When alumni employees return, whether for an old job or a different position (new department or geographic area), initial expectations may be everything will be the status quo.  If the rehire has been gone more than a month, changes may have occurred as part of a company’s cost-cutting and streamlining, of which the alumni needs to be aware before they sign the re-hire offer of employment.  It is vital Human Resources (HR) or the rehiring manager communicate changes, expectations, and any variation of benefits to the rehire, either during the final interview for a rehire, or within the rehire offer letter.

Offer letters have an annual salary noted, but many companies don’t detail benefits, except to note entitlements to benefits provided to all full-time (and/or designated benefits for part-time) workers.  If there has been an open enrollment period, then co-payments, premium costs, co-payments, or provided benefits may have changed and need to be communicated. Rehired employees usually slip through the communication cracks in the HR department, so alumni has the onus to inquire.

If the employee has been absent for less than 30 days, the employer might be able to re-instate the alumnus or ‘make whole’ without a lot of paperwork.  The insurance vendor might not yet have been notified the employee has left.  If the employee has been gone for over 30 days and enrolled for COBRA, they should have received information about changes in the benefits coverage. If there is no break in insurance, there should be 100% coverage when they re-convert the employee back to the same plan. If the rehire did not elect COBRA benefits and there is a gap of coverage over 30 days, they will be considered a new employee and will most likely have to make elections as a new hire.  This might be to the benefit of the rehire if they don’t have to worry about pre-existing conditions, but may result in a waiting period if there are pre-existing conditions not covered by the recent health care act.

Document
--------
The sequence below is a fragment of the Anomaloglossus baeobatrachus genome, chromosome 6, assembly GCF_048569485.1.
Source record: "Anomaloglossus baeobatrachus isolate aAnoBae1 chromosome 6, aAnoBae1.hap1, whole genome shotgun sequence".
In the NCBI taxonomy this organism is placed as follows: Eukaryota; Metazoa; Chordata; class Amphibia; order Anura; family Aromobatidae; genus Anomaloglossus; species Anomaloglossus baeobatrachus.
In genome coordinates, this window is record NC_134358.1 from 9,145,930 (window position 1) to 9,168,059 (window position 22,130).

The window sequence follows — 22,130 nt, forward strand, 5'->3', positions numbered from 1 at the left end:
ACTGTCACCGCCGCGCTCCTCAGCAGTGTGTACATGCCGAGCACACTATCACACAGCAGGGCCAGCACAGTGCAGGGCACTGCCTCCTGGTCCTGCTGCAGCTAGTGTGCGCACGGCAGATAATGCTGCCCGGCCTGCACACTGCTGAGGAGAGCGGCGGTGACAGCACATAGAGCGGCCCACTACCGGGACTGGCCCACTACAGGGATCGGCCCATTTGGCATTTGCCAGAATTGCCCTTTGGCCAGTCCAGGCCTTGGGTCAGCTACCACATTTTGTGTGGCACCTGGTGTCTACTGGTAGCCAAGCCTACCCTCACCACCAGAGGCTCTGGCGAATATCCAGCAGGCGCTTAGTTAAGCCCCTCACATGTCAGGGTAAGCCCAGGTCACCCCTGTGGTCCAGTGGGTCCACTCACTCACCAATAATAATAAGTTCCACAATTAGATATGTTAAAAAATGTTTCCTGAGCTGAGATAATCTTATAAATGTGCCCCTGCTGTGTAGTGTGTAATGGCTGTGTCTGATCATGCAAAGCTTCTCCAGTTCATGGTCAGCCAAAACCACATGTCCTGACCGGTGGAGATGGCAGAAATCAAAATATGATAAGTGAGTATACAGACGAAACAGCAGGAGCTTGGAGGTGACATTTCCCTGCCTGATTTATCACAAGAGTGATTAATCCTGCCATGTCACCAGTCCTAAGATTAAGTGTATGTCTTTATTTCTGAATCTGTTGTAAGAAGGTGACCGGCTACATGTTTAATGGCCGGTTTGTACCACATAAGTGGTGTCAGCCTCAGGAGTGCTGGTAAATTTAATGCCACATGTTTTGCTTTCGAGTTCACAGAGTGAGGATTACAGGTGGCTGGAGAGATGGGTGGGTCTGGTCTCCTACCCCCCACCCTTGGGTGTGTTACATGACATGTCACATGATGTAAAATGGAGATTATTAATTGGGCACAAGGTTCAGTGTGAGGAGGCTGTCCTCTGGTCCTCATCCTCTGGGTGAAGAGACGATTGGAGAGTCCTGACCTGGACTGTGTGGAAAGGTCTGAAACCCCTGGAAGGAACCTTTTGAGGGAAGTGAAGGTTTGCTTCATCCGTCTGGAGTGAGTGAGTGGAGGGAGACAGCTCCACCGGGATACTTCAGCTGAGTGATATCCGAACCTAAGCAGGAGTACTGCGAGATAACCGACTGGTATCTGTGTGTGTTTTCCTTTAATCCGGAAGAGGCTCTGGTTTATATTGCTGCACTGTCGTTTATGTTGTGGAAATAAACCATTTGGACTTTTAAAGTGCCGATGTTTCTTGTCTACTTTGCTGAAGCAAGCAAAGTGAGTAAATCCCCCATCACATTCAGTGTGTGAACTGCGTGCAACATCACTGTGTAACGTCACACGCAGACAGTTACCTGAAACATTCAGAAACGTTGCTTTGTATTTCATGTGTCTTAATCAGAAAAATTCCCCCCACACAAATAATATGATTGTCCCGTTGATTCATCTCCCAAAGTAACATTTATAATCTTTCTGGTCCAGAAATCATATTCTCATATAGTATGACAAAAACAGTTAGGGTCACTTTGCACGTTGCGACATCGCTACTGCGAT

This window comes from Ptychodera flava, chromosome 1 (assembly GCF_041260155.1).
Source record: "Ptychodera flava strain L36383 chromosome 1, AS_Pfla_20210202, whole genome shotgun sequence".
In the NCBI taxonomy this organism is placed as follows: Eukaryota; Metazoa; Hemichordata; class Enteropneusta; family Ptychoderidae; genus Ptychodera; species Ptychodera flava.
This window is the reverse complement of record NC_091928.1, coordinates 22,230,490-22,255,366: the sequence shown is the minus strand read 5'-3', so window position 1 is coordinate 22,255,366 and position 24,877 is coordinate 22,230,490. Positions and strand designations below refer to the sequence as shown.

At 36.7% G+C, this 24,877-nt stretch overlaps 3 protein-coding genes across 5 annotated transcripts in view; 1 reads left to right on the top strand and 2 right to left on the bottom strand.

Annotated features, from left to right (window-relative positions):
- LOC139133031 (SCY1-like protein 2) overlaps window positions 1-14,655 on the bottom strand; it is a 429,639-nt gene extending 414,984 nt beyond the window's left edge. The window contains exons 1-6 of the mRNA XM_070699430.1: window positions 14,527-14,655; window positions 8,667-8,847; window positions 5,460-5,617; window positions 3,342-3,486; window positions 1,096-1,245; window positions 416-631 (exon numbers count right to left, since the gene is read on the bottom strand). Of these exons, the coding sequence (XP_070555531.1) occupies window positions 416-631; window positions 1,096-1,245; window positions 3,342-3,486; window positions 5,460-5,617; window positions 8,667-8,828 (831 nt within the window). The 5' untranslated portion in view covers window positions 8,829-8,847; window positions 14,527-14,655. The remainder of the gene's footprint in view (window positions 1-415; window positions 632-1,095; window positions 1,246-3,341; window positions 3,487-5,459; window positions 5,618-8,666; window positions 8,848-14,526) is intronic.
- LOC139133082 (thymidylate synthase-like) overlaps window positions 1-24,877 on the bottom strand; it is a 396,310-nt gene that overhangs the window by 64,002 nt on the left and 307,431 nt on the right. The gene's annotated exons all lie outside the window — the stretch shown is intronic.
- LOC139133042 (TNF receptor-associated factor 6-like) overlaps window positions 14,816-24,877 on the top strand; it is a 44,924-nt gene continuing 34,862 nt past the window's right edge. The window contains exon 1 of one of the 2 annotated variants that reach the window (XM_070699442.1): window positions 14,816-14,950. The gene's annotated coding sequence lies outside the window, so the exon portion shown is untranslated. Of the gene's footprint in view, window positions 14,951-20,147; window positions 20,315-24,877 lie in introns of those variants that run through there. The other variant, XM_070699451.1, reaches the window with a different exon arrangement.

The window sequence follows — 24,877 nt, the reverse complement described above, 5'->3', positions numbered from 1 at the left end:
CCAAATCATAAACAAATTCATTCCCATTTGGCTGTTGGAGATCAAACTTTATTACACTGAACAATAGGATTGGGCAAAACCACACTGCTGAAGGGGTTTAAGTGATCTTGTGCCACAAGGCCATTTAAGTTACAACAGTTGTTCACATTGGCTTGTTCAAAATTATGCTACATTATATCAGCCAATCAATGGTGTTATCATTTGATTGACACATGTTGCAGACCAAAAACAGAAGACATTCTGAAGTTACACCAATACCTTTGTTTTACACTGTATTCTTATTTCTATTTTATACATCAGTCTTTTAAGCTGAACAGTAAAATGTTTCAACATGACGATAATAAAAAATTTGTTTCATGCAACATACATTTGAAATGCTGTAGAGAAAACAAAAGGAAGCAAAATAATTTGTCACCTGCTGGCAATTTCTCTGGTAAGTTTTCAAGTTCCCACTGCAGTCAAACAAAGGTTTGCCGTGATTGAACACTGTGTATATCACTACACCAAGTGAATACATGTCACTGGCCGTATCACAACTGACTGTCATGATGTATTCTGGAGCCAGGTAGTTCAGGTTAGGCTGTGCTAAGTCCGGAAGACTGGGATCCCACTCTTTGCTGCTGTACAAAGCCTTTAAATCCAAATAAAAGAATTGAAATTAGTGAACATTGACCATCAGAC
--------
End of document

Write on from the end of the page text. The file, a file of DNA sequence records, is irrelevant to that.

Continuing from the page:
Rehired alumni may be able to negotiate a higher baseline salary; but the company could offer the same salary because they are still struggling. If an alumnus is offered a lower salary, they should remind the employer the cost of a rehire will be drastically reduced compared to a new hire, based on less orientation, retraining, and background checks needed by a recruiter.  This provides a modicum of power to negotiate a higher salary or reinstatement to the status quo.

The employer may wish to consider offering stock options and vesting stock. They may not be able to offer a higher salary, but may have the ability to future incentives via investment. The stock may eventually exceed the ‘lost’ value of the higher or status quo salary.  The alumni takes the gamble the company’s worth will increase when the economy gets better, there is a gain in sales for a new product or service, or even a back-burner R&D project starts to produce. The bet might even revolve around the alumnus’ ability to increase sales.

Employees expect vacation (Paid Time Off [PTO]) and possibly sick leave (if separate from PTO accrual) as part of their benefits rehire package. Employees absent for a short-term period will want their accrual rate reinstated – especially if it was at a higher rate than new hires.  Employees earning three, four, or five weeks of vacation annually will want that reinstated (or grandfathered).  This should be discussed in the final interview, and written into the offer of rehire, so there is no misinterpretation.  If the company is struggling financially, or the alumnus has been gone for several years, HR may insist the rehire restart the PTO accrual rate from the baseline.